You sure gain perspective real fast when you’re ankle-deep in rainwater, using a small shop vacuum to suck up what seems like an endless stream of water.
Mere hours before that moment, I was chatting with friends and hearing their gripes about the Stanley Cup playoffs or the Toronto Blue Jays’ latest umpiring disaster. I was playing slo pitch, laughing at our new puppy and all his shenanigans.
Arriving home on Thursday evening, it was about what I expected.
My fiancée texted me a picture of our street, covered in knee-deep water. I knew we were headed for trouble at that moment. I had hoped the 40-50 millimeters of rain predicted would somehow not do the damage it was expected to do.
So I figured there would be water in our basement, much like there was last Wednesday after 75 mm of rain hit relentlessly.
Of course, we didn’t buy a sump pump, but we did clear the downspouts and extend a few of them. Because there’s no way we’ll get that much rain again, right?
Pictures of flooded streets, flooded basements and cars crashing through giant puddles of water from all around the city were everywhere Thursday. The mall flooded and the storm ponds looked more like lakes.
Surely, my situation is not out of the ordinary in Red Deer and beyond this week and it’s nowhere near the worst, either.
“Could be worse,” has been a common catchphrase in our house over the past two weeks.
Situations like this test your resolve; they test your patience and nerves all at once. Can’t even buy a sump pump at this point in several stores I checked out– at least with all the attachments to make it operational anyway. The shop vac and mop method proved insufficient for the amount of water I was wading through. Mop some up, only to watch it leak back slowly up from the foundation. Just slow enough to fray the last bit of nerve I had left.
It’s easy to get wrapped up and frustrated in the plight. In your own misfortune. That’s how many of us have handled the past two years as we fought through the COVID-19 pandemic.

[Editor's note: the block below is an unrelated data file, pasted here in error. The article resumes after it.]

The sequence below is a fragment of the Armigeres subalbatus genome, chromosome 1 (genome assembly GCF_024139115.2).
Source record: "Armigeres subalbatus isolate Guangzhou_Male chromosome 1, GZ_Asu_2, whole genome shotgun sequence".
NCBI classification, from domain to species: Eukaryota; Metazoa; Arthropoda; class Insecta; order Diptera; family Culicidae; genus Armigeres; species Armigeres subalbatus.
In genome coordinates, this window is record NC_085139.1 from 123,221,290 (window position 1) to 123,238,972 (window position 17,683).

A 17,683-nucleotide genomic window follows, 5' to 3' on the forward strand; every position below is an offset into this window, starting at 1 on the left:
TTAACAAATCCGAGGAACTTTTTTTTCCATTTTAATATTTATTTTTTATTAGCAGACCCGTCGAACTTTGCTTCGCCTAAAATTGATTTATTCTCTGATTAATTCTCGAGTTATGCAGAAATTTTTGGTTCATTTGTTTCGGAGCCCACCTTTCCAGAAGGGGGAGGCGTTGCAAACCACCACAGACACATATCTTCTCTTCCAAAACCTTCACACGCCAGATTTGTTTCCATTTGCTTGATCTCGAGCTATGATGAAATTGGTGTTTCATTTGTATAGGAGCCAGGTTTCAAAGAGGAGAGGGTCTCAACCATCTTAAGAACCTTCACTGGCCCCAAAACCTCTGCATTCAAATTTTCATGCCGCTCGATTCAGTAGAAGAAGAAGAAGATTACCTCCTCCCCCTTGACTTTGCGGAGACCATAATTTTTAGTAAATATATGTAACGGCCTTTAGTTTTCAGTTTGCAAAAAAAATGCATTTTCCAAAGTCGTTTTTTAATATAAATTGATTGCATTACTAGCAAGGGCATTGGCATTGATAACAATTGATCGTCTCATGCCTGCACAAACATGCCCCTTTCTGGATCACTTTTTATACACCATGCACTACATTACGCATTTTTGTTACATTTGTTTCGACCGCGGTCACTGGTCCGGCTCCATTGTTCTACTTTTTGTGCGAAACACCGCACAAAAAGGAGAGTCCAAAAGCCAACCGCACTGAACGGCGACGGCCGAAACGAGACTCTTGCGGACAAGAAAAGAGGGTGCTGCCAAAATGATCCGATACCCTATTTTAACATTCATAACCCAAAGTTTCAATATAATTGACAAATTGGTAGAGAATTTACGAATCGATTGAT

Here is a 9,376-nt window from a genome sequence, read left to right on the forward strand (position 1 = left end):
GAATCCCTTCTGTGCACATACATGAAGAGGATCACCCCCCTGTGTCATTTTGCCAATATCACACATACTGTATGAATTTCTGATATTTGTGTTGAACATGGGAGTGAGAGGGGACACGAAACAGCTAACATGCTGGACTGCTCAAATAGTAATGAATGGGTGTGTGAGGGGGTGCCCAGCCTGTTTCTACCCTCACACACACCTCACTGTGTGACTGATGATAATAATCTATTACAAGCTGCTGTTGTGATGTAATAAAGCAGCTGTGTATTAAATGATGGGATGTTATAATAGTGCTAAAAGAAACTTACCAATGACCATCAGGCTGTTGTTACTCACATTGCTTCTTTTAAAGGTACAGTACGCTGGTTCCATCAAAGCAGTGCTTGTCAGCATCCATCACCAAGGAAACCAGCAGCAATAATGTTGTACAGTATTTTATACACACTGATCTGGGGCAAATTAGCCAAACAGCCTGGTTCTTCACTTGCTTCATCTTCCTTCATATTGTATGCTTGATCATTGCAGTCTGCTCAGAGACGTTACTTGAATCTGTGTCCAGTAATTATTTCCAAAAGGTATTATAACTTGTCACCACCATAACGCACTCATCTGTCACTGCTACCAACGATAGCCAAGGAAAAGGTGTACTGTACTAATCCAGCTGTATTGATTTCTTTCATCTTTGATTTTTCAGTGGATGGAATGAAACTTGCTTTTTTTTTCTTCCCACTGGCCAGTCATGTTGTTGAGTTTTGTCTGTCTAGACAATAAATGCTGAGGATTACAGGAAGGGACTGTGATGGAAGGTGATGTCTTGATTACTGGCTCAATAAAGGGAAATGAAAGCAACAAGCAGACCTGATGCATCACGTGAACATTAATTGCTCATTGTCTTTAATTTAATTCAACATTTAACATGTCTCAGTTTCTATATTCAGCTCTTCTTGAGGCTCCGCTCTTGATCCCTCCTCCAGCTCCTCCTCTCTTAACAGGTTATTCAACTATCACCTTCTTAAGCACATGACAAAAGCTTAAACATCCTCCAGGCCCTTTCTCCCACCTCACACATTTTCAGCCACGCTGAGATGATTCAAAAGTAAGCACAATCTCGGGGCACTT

Water dries though and things can be replaced. It’s still tough to see that when you’re ankle-deep in water trying to save the guitar your dad bought 45 years ago in hopes to meet someone at a lesson– then he found your mom. But that’s a story for another day.
There’s a lot of us today who are just searching for some glimmer of hope that things will be okay and life will continue on, despite a nonmetaphorical lake occupying the basement.
As I fire up the shop vac again and wrung the mop out for the 5,000th time this weekend, I’ll try and remember my own words. I’ll try and remember that I’ve lived a privileged life and a little water in the basement is nothing compared to not having a house at all.
Or as the American Supreme Court overturns a landmark decision on basic human rights for women, I’ll remember how proud I am to live in Canada and not have the worry and fear many women in the U.S now face. One U.S Supreme Court judge even suggested that rulings that protect contraception, same-sex relationships and marriage should also be challenged. And here I am complaining about a little bit of water. What a world.
I’ll put on my swim trunks and water wings, maybe dig out the scuba gear and make the most of a bad situation. I’ll be miserable about it and I’ll likely be cursing the whole time, but sometimes a little cursing helps us find our way to the other side of things. Or maybe it doesn’t and my brain is so waterlogged from all this rain and basement water that nothing I’m saying even makes sense anymore.
Stay dry and stay safe this weekend and here’s hoping at some point we get some sun.
Byron Hackett is the Managing Editor at the Red Deer Advocate.